Melody Kramer

People Not in News Commenting on the News: Meet Matt

23 Dec 2014 by melodyjoykramer

Matt Crespi and I share a lot of interests but the top three would probably boil down to comedy, food, and Philadelphia. We went to college together, though didn’t really pal around until after college, when we shared a price-fixed, family-style meal at Han Dynasty and were seated at a long table with many other people in Philadelphia who were just like us: hungry and united in the singular goal of eating really spicy, delicious food.

Matt is brilliant. He’s getting his PhD in public policy out in Pittsburgh and frequently works with political campaigns. He is also the only person I know who has been on a reality show. Before he entered Carnegie Mellon, he auditioned and was selected to be on Worst Cooks in America on the Food Network. I watched every episode Matt was on (three) because it was so much fun to see someone I knew on TV. (This is a hilarious interview with Matt about his time on the show.)

Matt prepared two versions of his interview, and I highly recommend you read both. If you want to participate in this series, let me know. And if you want to read others, click here.

I’ve prepared two versions of this interview. Feel free to use either, both, or neither.

The short/comedic version:

1. How do you get your news?

A combination of TV, internet, and phone calls from my Jewish mother. But not in that order.

2. Please send me a gif or video that captures your attention span.


3. How do you take your coffee?

I like my coffee like I like my strippers…in that I usually prefer tea to either.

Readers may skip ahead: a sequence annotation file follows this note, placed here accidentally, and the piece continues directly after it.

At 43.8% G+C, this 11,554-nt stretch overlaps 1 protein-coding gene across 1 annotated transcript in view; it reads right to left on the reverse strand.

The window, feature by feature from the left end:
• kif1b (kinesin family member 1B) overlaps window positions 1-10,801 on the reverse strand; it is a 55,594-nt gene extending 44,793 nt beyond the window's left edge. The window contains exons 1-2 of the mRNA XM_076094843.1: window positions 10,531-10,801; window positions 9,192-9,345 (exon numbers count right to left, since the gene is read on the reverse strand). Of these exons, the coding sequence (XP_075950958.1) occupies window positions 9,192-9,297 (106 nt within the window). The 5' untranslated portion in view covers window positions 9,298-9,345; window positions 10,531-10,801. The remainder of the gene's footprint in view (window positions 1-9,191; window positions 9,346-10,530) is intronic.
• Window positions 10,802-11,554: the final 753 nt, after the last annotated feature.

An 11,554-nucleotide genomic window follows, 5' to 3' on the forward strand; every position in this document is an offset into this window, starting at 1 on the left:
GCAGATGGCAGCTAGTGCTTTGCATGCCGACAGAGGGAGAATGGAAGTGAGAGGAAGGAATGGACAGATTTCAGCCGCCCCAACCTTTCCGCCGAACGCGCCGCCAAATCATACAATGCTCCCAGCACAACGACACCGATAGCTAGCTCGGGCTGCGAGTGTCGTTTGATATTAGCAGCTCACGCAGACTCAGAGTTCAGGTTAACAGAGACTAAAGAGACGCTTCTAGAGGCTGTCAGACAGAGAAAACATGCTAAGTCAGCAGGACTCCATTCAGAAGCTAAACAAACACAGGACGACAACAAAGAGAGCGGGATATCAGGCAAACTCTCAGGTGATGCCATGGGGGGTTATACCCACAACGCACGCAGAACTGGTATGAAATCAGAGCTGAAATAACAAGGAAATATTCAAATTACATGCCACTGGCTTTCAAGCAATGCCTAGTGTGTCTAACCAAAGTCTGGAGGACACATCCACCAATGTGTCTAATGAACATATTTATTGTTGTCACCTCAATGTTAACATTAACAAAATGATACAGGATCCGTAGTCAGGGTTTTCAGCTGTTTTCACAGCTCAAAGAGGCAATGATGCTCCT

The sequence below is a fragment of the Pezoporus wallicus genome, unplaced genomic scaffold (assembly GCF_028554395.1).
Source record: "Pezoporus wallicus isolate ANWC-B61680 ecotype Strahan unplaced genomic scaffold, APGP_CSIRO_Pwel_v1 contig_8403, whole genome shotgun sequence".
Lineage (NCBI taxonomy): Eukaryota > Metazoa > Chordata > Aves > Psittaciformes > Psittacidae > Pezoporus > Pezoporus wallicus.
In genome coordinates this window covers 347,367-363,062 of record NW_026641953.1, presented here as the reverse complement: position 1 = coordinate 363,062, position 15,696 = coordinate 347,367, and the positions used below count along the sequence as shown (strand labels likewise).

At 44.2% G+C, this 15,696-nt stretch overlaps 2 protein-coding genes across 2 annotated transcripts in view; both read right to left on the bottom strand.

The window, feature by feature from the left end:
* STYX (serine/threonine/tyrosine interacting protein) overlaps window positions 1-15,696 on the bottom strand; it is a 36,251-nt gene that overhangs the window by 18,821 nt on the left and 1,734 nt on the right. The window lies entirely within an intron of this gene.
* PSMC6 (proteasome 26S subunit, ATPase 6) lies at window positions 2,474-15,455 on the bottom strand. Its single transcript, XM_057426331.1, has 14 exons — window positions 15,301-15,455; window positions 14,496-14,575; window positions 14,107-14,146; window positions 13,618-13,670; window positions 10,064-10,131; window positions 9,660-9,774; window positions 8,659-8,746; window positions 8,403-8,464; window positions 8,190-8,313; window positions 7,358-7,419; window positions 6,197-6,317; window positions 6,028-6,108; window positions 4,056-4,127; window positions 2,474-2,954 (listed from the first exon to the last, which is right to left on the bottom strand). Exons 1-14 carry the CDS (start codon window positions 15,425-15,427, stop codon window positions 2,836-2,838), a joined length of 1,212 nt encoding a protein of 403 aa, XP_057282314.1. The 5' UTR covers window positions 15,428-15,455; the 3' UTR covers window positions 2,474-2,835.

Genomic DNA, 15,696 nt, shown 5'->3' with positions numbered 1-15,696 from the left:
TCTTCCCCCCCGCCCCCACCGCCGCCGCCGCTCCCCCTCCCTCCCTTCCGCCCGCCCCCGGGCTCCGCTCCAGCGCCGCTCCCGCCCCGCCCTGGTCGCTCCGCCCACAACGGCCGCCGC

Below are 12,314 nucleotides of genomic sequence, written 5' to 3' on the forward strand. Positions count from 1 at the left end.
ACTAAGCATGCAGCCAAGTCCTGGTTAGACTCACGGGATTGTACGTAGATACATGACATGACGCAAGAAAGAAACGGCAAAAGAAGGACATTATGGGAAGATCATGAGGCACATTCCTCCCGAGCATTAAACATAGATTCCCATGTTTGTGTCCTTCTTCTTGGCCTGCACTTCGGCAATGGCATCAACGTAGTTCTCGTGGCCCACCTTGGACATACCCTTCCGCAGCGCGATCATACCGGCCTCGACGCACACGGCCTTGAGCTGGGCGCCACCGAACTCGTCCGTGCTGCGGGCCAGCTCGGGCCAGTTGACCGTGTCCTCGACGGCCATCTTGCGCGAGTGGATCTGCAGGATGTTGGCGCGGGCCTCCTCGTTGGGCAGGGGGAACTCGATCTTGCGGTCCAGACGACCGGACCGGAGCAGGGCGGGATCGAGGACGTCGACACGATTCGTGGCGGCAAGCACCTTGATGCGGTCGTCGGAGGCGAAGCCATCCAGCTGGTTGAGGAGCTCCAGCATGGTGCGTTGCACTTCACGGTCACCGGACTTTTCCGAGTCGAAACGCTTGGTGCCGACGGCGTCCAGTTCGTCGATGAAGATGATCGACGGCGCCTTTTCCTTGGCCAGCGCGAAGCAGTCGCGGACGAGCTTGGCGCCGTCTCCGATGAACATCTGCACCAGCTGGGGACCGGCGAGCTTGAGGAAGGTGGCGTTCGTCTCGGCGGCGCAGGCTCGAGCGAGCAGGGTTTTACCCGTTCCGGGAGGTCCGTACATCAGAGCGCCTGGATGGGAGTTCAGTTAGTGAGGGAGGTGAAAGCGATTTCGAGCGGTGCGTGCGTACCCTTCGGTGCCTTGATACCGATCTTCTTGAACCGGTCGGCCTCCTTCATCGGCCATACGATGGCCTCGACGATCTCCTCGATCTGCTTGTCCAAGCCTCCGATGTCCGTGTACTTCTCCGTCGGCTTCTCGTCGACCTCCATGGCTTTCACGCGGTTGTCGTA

4. Who’s doing it right in news?

Fox News, but only for the pun.

5. What’s the first news event that you remember?

Probably Pooh getting stuck in the honey tree. You probably remember; it was in all the papers.

6. What was the best thing that happened to you this week?

I found out that Frozen is coming to Broadway and that sells bacon-wrapped sausage-stuffed boneless turducken roasts.

The honest/longer/slightly-less-comedic version:

1. How do you get your news?

This is a question I revisit often to make sure I’m getting a good variety of information and not just confirming my existing biases. I try to get my news not only from multiple sources, but from different types of sources too.

Television: I regularly get news from TV programming, and my favorite news source of 2014 has been Last Week Tonight with John Oliver. Other sources include The Daily Show, The Colbert Report, CNBC, and CNN. I also try to check in with MSNBC and Fox News quasi-regularly, just to stay aware of the differences in coverage.